Wildcard

A wildcard in Linux is a symbol or a set of symbols that stands in for other characters. It can be used to substitute for any other character or characters in a string. For example, you can use a wildcard to get a list of all files in a directory that begin with the letter O.

Three types of wildcards are common in Linux:

  • ? – matches a single character. For example, O??d matches anything that begins with O, ends with d and has two characters in between (like Oind, Okhd, Oerd, but not Oereed, Oad, Oerererd.)
  • * – matches any character or set of characters, including no character. For example, O*d matches anything that begins with O and ends with d (like Oind, Okhd, Oerd, Oereed, Oad, Oerererd, Od, Oarmeerrd). The number of characters in between O and d is not important.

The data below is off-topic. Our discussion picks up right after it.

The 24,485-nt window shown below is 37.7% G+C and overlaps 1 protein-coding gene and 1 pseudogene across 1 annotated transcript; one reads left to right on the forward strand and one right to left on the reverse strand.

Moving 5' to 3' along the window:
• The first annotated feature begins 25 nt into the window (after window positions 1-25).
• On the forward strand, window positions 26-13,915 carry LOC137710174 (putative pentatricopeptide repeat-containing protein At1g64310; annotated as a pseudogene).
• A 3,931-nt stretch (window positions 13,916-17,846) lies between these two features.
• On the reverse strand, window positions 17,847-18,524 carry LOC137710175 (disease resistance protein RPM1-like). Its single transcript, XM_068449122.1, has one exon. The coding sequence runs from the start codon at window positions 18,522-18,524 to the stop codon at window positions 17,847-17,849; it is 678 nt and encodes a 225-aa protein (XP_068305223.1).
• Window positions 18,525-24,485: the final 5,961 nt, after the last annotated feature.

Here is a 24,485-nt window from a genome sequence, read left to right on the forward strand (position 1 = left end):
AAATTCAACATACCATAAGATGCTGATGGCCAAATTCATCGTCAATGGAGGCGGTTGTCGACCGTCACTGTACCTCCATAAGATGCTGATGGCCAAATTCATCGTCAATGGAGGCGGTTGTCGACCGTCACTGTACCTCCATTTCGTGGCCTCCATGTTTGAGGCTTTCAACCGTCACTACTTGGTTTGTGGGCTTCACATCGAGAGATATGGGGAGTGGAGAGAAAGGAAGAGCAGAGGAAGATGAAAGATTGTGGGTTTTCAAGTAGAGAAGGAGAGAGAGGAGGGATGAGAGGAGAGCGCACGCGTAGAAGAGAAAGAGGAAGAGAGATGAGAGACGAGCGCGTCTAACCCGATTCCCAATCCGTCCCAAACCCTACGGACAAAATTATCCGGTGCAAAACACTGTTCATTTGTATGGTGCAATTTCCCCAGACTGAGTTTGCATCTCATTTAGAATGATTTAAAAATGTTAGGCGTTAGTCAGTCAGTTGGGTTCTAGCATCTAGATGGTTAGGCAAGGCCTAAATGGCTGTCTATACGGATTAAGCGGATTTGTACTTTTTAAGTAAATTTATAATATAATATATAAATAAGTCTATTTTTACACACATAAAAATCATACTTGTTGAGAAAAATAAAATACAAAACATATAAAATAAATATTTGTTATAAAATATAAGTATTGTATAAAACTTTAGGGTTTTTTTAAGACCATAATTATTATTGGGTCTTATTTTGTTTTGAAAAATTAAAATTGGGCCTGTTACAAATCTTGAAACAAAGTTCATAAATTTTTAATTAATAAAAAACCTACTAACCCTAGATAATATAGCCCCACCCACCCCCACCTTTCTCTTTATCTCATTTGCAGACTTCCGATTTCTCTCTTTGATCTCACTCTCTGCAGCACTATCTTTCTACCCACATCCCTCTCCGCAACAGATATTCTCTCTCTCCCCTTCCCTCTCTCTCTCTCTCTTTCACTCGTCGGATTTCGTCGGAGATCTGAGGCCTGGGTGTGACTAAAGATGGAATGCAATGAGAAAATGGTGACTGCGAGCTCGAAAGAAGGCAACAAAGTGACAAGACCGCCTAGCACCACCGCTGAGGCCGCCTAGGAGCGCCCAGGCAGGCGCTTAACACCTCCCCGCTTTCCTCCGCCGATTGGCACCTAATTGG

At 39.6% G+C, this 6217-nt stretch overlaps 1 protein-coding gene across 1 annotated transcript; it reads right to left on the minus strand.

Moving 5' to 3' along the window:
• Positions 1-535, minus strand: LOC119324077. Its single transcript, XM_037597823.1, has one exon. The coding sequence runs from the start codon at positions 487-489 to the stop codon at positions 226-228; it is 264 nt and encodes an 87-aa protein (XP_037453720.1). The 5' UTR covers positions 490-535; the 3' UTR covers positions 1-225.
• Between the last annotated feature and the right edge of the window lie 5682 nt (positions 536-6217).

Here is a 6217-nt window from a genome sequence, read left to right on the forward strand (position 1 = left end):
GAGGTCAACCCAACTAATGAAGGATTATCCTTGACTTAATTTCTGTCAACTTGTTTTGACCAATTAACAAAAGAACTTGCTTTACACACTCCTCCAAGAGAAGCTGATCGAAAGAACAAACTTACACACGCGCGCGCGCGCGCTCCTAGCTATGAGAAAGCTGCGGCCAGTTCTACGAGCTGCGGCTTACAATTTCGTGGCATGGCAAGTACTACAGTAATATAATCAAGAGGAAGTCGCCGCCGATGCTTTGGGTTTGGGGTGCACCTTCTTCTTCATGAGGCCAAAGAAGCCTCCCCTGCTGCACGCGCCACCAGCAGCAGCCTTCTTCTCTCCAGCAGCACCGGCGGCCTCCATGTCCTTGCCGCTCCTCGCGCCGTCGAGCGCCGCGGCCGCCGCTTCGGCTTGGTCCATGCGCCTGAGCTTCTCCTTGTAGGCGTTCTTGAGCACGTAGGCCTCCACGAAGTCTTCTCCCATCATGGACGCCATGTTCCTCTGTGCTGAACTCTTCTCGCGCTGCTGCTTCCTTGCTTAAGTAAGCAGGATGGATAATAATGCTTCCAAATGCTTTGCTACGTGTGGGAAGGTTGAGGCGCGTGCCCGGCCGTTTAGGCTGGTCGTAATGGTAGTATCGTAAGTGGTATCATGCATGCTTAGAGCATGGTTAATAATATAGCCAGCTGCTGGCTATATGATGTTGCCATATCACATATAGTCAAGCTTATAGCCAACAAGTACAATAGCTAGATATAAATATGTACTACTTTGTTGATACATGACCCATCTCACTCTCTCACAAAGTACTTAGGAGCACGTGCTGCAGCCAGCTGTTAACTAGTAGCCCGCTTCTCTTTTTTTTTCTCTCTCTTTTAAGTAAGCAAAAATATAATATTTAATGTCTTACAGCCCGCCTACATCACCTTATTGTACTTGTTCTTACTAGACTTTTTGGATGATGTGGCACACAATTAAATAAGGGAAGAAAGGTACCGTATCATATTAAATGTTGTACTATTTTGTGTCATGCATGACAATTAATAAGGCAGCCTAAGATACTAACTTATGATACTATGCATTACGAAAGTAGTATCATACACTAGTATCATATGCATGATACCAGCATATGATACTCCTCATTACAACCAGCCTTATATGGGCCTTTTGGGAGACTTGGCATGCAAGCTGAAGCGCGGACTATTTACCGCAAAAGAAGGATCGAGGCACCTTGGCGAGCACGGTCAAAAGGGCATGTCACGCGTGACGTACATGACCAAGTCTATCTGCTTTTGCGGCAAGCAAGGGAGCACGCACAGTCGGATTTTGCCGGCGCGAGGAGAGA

• Bracketed values – match characters enclosed in square brackets. For example, O[ac]d matches only Oad and Ocd. You can also specify a range of values: O[a-e]d matches Oad, Obd, Ocd, Odd and Oed.

Let’s look at a couple of examples. We’ve created files mentioned above:

linux files for wildcards

If we want to list all files that begin with O, end with d and have two characters in between, we can use the following syntax:

linux wildcard question mark

To list all files that begin with O and end with d, no matter the number of character in between, we can use the following syntax:

linux wildcard asterix

To list all files that begin with O and end with d and have a or c in between, we need to use the following syntax:

linux wildcard brackets

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